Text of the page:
Articles | Volume 32, issue 4
Ann. Geophys., 32, 353–366, 2014
Ann. Geophys., 32, 353–366, 2014

Regular paper 11 Apr 2014

Regular paper | 11 Apr 2014

Differences in mid-latitude stratospheric winds between reanalysis data and versus radiosonde observations at Prague

M. Kozubek, J. Laštovička, and P. Križan M. Kozubek et al.
  • Institute of Atmospheric Physics ASCR, Bocni II, 14131 Prague, Czech Republic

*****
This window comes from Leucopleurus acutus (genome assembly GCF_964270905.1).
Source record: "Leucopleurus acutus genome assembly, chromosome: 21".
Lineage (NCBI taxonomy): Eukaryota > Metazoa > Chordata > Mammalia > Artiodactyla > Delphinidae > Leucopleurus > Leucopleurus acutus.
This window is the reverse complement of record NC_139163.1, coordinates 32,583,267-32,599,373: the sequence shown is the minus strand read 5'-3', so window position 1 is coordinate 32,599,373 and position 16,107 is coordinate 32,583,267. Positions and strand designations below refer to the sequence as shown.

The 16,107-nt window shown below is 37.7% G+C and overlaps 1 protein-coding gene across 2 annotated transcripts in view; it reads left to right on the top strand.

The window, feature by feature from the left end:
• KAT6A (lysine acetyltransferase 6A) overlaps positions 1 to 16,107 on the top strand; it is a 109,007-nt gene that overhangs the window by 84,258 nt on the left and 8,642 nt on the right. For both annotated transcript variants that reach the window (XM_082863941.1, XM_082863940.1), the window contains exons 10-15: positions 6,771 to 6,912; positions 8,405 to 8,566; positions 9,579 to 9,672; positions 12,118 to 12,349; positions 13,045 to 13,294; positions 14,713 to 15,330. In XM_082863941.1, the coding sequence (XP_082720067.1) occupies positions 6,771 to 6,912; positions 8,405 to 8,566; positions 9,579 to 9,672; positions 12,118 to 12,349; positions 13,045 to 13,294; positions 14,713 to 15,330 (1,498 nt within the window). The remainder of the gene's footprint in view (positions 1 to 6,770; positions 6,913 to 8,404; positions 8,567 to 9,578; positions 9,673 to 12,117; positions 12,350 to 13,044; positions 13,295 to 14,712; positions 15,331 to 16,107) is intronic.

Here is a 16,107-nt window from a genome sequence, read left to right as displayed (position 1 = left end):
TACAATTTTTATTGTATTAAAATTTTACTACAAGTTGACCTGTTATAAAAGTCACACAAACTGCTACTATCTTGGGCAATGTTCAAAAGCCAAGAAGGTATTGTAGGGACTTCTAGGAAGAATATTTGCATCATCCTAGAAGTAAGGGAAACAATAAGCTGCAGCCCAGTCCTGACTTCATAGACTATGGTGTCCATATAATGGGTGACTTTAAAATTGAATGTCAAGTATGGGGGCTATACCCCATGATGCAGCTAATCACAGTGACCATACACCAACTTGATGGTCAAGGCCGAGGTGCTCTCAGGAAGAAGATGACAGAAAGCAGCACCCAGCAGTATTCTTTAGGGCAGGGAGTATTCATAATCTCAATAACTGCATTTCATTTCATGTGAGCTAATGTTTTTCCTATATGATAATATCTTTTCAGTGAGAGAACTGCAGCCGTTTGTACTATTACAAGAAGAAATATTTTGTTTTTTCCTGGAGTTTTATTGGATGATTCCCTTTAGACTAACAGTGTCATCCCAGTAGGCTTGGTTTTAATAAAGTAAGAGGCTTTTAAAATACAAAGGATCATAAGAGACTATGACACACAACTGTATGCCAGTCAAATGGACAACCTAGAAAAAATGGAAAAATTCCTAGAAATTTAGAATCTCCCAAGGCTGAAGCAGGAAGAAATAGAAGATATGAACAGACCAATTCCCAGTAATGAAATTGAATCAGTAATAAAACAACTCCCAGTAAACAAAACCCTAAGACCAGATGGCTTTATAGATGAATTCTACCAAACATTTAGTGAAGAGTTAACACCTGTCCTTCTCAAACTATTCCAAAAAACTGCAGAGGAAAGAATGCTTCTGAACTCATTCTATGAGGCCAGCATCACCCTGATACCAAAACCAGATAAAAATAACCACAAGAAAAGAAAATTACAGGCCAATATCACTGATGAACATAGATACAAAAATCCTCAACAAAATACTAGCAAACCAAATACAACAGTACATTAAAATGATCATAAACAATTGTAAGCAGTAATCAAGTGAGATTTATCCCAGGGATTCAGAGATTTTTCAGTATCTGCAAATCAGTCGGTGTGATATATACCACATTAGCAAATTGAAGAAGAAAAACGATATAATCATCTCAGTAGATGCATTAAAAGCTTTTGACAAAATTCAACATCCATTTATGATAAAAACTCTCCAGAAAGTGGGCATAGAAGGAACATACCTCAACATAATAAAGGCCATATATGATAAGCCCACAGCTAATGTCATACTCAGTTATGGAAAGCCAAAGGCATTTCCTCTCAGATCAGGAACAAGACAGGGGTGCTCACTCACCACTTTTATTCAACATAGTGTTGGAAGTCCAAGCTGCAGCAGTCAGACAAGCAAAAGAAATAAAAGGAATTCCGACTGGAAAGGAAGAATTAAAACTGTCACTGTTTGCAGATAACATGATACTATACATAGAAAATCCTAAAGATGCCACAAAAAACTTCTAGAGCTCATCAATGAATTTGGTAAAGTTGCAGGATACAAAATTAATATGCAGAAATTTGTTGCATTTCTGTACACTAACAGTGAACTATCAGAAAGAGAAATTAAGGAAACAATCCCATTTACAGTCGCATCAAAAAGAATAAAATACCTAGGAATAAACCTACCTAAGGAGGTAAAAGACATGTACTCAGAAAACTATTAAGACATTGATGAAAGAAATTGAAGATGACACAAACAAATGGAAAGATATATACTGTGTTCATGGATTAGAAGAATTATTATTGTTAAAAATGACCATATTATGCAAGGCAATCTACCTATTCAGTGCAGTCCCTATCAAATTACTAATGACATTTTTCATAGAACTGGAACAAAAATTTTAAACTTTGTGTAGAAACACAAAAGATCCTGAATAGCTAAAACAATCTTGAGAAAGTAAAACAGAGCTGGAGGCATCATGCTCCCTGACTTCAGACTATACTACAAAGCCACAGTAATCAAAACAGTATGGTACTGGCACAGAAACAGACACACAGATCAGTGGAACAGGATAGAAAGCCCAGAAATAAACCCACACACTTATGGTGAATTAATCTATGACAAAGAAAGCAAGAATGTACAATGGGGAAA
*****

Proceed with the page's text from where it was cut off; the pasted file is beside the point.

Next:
Abstract. Reanalysis data are very useful for studying the stratosphere. They can be used for analysis of long-term trends (temperature, wind speed, humidity, etc.) or analysis of global atmospheric dynamics, etc. There are various reanalysis projects that provide outputs which are not identical. In this paper, we mutually compare three of them, ERA-40, ERA-Interim and NCEP/NCAR, and compare them with balloon radiosonde observations from Prague, Port Hardy and Valentia stations. This comparison is done for wind speed and direction at pressure levels 100 and 10 hPa and for various periods between 1957 and 2009. The results show that the differences between reanalysis vary. Wind speed data from all three analyses reasonably agree except for the 10 hPa historical data before 1966 and particularly ERA-40 data at the end of the data series (1998–2001). The quality of the ERA-40 10 hPa stratospheric wind data has been proven to be substantially worse over the last four ERA-40 years of 1998–2001 (2002) compared to previous years, both in wind speed and wind direction. The reanalysis data results are compared with radiosonde observations from Prague, Port Hardy and Valentia stations at 10 hPa for the months of February between 1989 and 2009. The results show that there are sometimes surprisingly large differences, more for ERA-Interim versus Prague measurements. Differences in wind direction greater than 45° (outliers) between the reanalysis data and Prague observations in wind direction occur in Februaries predominantly when winds in Prague are in "minor" sectors, such as north, northeast and east (easterlies), whereas "major" sectors, particularly the dominant W (westerlies) wind sector, exhibit almost no outliers.